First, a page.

[15] The "standing" the Court discusses here is distinguishable from an analysis of Article III standing involving an interest in the property. A claimant must possess both Article III standing and statutory (Supplemental Rule C(6)) standing to contest a forfeiture. United States v. Currency $267,961.07, 916 F.2d 1104, 1107 (6th Cir.1990). The overwhelming majority of federal caselaw addressing the Article III standing issue indicates that a possessory interest is sufficient to confer standing on a forfeiture claimant. The rationale is that the government's demand that claimants show a "legitimate source" for the purpose of establishing standing, improperly accelerates the claimant's ultimate burden. The proper view is that the government first demonstrate probable cause sufficient to shift the burden to the claimant. See $134,752.00 United States Currency, 706 F. Supp. at 1081. See also United States v. 1977 Porsche Carrera, 946 F.2d 30, 33 (5th Cir.1991) (standing derived from possessory interest of legal or equitable nature in seized item); United States v. $260,242.00 United States Currency, 919 F.2d 686, 687-88 (11th Cir.1990) (possessory interest constitutionally sufficient for claims in forfeiture actions); Currency $267,961.07, 916 F.2d at 1107 ("property interest less than ownership, such as a possessory interest, is sufficient to create standing"); United States v. One 1985 Cadillac Seville, 866 F.2d 1142, 1148 (9th Cir. 1989) (in order to grant standing, claimant's property interest must at least be of a possessory nature); United States v. $3,799.00 in United States Currency, 684 F.2d 674, 678 (10th Cir. 1982) (claimant must at least have actual or constructive possession); United States v. $364,960.00 in United States Currency, 661 F.2d 319, 326 (5th Cir.1981) (no standing where "party challenging forfeiture is not the person in possession of the property at the time it was seized"); United States v. One 1945 Douglas C-54 (DC-4) Aircraft, 604 F.2d 27, 28 (8th Cir.1979) ("ownership may be defined as having a possessory interest in the res, with its attendant characteristics of dominion and control"), cert. denied, 454 U.S. 1143, 102 S. Ct. 1002, 71 L. Ed. 2d 294 (1982).

In United States v. 1982 Sanger 24' Spectra Boat, the Ninth Circuit cited a United States Supreme Court opinion as authority for the rule that "it is not necessary ... that a claimant under the forfeiture statute allege ownership. A lessor property interest such as possession creates standing." 738 F.2d 1043, 1046 (9th Cir. 1984) (citing United States v. Jacobsen, 466 U.S. 109, 104 S. Ct. 1652, 80 L. Ed. 2d 85 (1984)). In Jacobsen, the Supreme Court decided that a Fourth Amendment seizure of property occurs "when there is some meaningful interference with an individual's possessory interest in that property." 466 U.S. at 113, 104 S. Ct. at 1656, 80 L. Ed. 2d at 94.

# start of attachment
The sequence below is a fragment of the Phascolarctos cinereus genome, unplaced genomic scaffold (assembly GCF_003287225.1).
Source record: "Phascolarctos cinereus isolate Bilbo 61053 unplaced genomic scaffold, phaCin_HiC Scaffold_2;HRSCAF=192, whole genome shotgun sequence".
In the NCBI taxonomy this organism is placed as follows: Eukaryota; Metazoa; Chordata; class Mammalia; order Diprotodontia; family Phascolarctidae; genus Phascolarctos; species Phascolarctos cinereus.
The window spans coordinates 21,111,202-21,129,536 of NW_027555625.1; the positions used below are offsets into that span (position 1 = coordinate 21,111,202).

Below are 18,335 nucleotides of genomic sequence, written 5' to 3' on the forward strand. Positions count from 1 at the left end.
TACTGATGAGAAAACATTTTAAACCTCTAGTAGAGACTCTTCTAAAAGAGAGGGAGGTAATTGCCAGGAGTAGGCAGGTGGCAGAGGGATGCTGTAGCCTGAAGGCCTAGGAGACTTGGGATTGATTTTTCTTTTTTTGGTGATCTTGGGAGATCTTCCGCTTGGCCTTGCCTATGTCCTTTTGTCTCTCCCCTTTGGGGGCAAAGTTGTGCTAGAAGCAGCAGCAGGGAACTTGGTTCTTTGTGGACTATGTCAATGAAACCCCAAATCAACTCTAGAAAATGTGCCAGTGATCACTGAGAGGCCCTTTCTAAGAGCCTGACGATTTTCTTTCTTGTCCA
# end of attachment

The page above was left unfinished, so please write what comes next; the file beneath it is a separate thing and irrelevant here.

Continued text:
[16] For a similar discussion of the same issues see United States v. Various Parcels of Real Property, 650 F. Supp. 62, 64 (N.D.Ind.1986) (since both parties failed to comply with procedural rules, they would both have an opportunity to cure defects).

[17] See, e.g., United States v. Borromeo, 945 F.2d 750, 753 (4th Cir.1991); One Parcel of Real Property, 942 F.2d at 78; United States v. Dairy Farm, 918 F.2d 310, 312 (1st Cir.1990); $103,387.27, 863 F.2d at 561-62; United States v. $149,345, 747 F.2d 1278, 1282 (9th Cir.1984); United States v. Tract of Land Described as Map 2535, 726 F. Supp. 274 (D.Or.1989); United States v. One (1) 1979 Mercedes 450 SE, 651 F. Supp. 351 (S.D.Fla.1987); United States v. One 1979 Oldsmobile Cutlass Supreme, 589 F. Supp. 477 (N.D.Ga.1984).

[18] See United States v. United States Coin and Currency, 401 U.S. 715, 91 S. Ct. 1041, 28 L. Ed. 2d 434 (1971) (fifth amendment privilege against self incrimination); One 1958 Plymouth Sedan v. Pennsylvania, 380 U.S. 693, 85 S. Ct. 1246, 14 L. Ed. 2d 170 (1965) (fourth amendment prohibition of unreasonable searches and seizures). But see United States v. Regan, 232 U.S. 37, 34 S. Ct. 213, 58 L. Ed. 494 (1914) (criminal burden of beyond reasonable doubt does not apply).

[19] The Fifth Circuit has identified three tiers of police-citizen contact: (1) mere communication without detention or coercion that doesn't implicate the fourth amendment; (2) brief investigatory stops supported by reasonable suspicion; and (3) full scale arrests supported by probable cause. United States v. Hanson, 801 F.2d 757, 761 (5th Cir.1986).